Children with visual impairments have been particularly hard hit due to Corona, and the usual accessibility considerations may be second to safety considerations.
Whilst there are going to be a number of limitations, think also of the OPPORTUNITIES:
Over the last few months, are there things your child has responded well to that you can introduce to school life?
We have thought of a CVI specific list of opportunities, but also difficulties:
Opportunities - Looming affects many with CVI, and the greater physical distance between your child and others may mean they feel calmer, especially when everyone is moving about, for example between classrooms.
Difficulties - Judging distances can be very difficult for children with CVI, so they may accidentally get closer to other people than allowed or intended, which can cause anger and embarrassment, and a safety risk.
Opportunities - Fewer desks, fewer children, less movement, and for cleaning purposes, less clutter is all good news for your child's brain. It is likely the classroom environment is going to be easier for learning.
New School Layout
Difficulties: Your child likely heavily relies upon mental maps of their school, which are going to need to be updated, and this can take time. Also, many schools are using markings on the floors. Many children with CVI have a lower visual field impairment and so will not be aware of these markings.
Face Masks (on others):
Opportunities - Understanding facial expressions with CVI is difficult for many, so in some respects this 'evens out the playing field' a little, and all will be encouraged to use words to describe feeling as expressions are not available ot anyone.
Difficulties - The human face is already difficult to process and recognise, and face masks may make it more difficult, and possible be upsetting for some children.
Face Masks (on your child)
Difficulties - Many with CVI have a sort of multi sensory impairment, where input from other senses is difficult to calibrate. Some children may find getting used to the feeling of wearing a mask difficult, and may find concentrating in class more difficult as it creates a distraction and irritation.
Children were forced, for their own safety, at short notice with little planning into a temporary period of isolation. That was the first 'new'. They are not going back to how things were, they are going forward to another 'new'. A new, new if you like. And with CVI we like change to be nice and slow and controlled - not like this! So, within your plan, there needs to be FLEXIBILITY.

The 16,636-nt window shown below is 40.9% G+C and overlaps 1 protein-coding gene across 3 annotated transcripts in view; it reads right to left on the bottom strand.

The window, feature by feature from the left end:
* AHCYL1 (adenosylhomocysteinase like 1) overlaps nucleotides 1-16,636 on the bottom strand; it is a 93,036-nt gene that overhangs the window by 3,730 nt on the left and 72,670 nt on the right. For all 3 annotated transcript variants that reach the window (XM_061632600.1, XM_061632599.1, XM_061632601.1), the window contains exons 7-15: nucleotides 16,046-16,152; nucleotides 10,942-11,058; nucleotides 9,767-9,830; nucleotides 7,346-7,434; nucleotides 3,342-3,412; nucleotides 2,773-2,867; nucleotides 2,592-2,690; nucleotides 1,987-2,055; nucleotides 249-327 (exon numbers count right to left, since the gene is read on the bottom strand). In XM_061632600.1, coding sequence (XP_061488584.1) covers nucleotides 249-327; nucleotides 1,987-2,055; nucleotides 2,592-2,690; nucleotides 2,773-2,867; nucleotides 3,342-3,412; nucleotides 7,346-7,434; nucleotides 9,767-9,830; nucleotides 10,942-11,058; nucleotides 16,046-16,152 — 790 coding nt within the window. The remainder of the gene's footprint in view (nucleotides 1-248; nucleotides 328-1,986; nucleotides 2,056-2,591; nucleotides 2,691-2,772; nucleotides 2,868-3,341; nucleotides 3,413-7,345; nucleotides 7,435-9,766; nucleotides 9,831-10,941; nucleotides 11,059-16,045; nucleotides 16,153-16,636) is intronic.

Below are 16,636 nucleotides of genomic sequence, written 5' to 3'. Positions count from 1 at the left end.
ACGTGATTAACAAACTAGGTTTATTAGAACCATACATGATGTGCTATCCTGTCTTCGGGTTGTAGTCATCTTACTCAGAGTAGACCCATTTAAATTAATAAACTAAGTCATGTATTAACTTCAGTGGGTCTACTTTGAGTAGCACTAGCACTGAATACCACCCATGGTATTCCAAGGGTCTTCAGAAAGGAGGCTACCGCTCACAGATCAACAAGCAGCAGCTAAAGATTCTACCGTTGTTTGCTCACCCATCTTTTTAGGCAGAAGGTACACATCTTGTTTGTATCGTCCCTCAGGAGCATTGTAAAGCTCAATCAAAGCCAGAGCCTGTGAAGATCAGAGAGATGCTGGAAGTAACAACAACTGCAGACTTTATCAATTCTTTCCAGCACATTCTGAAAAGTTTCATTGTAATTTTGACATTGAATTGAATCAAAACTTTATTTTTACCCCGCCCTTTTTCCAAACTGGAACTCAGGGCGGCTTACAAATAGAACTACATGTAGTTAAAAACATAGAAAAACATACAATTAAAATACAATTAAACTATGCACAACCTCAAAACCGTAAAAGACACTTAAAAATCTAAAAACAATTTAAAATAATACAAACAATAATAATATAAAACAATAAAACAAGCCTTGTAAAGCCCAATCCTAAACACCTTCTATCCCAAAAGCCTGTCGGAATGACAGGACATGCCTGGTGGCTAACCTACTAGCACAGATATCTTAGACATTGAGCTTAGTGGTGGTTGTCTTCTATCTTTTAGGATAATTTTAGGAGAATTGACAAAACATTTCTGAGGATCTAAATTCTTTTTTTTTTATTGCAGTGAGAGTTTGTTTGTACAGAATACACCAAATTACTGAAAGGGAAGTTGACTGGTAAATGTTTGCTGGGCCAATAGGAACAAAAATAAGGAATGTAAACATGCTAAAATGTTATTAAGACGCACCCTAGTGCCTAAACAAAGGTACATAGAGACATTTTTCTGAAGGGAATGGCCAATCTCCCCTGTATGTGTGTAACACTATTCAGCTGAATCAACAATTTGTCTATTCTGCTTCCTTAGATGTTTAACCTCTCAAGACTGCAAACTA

With the best planning, there are always going to be unexpected things that come up. When they do, review. It may be that only a small simple adjustment is required. It may be a major re-think is needed and you have to go back up to Step 1 (above).
Children with CVI can easily become overwhelmed and stressed. As part of your plan you need a plan for when things go wrong or get out of control, like an EMERGENCY button or exit.
Teach your child to recognise the signs of becoming overwhelmed, which can lead to fear, stress, anxiety and even CVI Meltdown. Our page 'Anxious' gives a brief explanation and suggestions. If you child is becoming stressed because it is all too much, then they need a way to get help, either by helping themselves if able, of seeking help from others. Agree in advance with your child what they should do in different circumstances.
This is going to be difficult for everyone. Your child, you, the teachers, the other children. Adjustments take time, and there will likely be many more adjustments. We champion parents at CVI Scotland because you are the ones with the most patience, love, motivation, time and commitment. Our children need us now more than ever.
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At CVI Scotland we are devoted to helping people understand cerebral visual impairments, and together working towards developing the understanding of this complex condition.